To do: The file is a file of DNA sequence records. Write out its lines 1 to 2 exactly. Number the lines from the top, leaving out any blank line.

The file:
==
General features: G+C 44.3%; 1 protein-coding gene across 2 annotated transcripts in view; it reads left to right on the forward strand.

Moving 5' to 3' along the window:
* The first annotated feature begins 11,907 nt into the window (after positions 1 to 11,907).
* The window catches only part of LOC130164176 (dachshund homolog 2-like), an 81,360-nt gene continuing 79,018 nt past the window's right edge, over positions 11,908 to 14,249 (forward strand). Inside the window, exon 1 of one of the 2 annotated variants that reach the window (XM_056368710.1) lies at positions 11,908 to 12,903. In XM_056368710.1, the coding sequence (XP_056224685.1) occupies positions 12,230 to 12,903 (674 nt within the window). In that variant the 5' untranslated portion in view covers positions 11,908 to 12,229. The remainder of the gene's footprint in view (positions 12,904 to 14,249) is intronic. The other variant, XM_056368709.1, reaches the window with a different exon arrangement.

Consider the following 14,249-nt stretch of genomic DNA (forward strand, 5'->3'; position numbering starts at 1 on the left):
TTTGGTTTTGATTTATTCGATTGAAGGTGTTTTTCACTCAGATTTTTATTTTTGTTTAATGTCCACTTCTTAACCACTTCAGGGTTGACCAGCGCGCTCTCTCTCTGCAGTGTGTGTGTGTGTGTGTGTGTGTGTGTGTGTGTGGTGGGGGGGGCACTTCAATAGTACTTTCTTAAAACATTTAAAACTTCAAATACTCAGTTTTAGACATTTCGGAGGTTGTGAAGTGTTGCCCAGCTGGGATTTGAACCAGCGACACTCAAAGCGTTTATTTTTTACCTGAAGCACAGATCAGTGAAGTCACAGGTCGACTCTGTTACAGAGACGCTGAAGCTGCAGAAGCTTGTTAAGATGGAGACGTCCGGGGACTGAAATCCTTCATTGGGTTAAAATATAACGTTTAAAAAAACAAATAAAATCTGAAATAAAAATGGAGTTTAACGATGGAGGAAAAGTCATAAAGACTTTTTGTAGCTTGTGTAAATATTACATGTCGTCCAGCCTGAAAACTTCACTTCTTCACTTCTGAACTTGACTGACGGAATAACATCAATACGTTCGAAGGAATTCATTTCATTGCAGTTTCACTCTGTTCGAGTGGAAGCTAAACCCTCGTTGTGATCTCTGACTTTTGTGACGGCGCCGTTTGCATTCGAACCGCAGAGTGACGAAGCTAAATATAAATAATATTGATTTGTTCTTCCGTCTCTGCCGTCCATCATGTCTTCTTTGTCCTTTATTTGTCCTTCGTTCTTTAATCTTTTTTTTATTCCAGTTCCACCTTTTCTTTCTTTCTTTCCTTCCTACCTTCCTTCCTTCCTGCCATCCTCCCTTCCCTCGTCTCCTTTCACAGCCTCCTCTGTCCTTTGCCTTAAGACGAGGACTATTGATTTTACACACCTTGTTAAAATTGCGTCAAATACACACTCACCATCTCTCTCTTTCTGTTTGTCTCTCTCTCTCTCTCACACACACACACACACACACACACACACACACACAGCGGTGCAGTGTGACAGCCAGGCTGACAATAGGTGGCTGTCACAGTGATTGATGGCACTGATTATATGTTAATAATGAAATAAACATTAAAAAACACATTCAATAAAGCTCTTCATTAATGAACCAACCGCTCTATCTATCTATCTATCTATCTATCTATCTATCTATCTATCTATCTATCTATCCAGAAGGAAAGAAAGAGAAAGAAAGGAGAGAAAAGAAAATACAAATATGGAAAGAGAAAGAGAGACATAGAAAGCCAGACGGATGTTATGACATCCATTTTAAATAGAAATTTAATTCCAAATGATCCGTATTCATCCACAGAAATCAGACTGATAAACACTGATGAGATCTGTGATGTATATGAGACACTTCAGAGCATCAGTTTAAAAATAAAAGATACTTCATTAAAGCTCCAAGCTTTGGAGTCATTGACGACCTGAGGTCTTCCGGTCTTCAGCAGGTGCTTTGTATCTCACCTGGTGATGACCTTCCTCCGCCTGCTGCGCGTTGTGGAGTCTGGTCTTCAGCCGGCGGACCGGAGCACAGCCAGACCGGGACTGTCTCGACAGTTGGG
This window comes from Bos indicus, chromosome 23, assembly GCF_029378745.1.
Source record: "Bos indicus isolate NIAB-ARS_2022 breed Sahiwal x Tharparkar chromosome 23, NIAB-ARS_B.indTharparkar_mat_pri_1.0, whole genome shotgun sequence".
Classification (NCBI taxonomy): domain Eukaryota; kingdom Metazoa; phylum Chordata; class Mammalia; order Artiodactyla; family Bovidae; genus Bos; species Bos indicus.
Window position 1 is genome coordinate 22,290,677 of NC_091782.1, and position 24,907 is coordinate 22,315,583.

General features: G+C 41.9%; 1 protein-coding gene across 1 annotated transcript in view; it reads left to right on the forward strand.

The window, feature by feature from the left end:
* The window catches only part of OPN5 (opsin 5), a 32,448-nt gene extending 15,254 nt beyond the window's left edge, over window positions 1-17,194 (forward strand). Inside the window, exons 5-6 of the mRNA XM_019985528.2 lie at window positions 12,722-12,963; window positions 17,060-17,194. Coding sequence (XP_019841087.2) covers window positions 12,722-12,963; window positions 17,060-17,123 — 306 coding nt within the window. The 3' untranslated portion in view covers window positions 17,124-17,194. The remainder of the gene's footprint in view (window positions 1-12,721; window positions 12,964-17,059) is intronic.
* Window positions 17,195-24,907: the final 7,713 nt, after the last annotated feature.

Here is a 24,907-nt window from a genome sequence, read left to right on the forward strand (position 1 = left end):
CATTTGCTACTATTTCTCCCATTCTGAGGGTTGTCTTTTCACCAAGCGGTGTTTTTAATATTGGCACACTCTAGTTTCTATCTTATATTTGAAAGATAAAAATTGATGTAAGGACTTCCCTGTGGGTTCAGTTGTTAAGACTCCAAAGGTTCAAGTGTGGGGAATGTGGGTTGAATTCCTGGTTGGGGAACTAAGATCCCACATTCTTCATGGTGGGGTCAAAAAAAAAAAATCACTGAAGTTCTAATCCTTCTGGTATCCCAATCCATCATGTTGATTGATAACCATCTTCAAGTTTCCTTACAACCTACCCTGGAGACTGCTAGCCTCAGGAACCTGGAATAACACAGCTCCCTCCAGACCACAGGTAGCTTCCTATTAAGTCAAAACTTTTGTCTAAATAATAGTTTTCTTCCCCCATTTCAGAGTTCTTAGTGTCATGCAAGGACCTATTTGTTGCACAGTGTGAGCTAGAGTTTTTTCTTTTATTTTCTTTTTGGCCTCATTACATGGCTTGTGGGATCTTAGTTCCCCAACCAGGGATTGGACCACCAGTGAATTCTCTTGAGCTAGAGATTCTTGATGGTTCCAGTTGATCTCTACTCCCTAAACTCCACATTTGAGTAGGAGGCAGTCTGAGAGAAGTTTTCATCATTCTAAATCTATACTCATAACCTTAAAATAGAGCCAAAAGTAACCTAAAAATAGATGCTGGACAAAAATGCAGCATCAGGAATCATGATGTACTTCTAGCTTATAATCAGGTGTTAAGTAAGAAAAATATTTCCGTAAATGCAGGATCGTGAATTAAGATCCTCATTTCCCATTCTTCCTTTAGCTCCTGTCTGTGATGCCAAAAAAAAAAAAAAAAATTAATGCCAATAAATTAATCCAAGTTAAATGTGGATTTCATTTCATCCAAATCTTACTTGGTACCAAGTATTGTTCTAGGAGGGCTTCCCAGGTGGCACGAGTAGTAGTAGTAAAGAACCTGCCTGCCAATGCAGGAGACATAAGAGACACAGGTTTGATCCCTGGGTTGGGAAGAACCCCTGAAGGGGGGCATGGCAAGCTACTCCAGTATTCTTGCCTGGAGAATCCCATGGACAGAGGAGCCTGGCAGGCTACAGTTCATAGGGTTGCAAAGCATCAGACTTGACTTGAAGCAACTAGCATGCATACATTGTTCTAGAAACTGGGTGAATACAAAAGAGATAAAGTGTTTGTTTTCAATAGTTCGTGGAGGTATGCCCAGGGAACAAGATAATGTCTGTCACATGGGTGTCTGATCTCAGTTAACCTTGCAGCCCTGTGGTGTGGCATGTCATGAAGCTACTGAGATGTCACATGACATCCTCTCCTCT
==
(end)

General features: G+C 44.3%; 1 protein-coding gene across 2 annotated transcripts in view; it reads left to right on the forward strand.

Moving 5' to 3' along the window: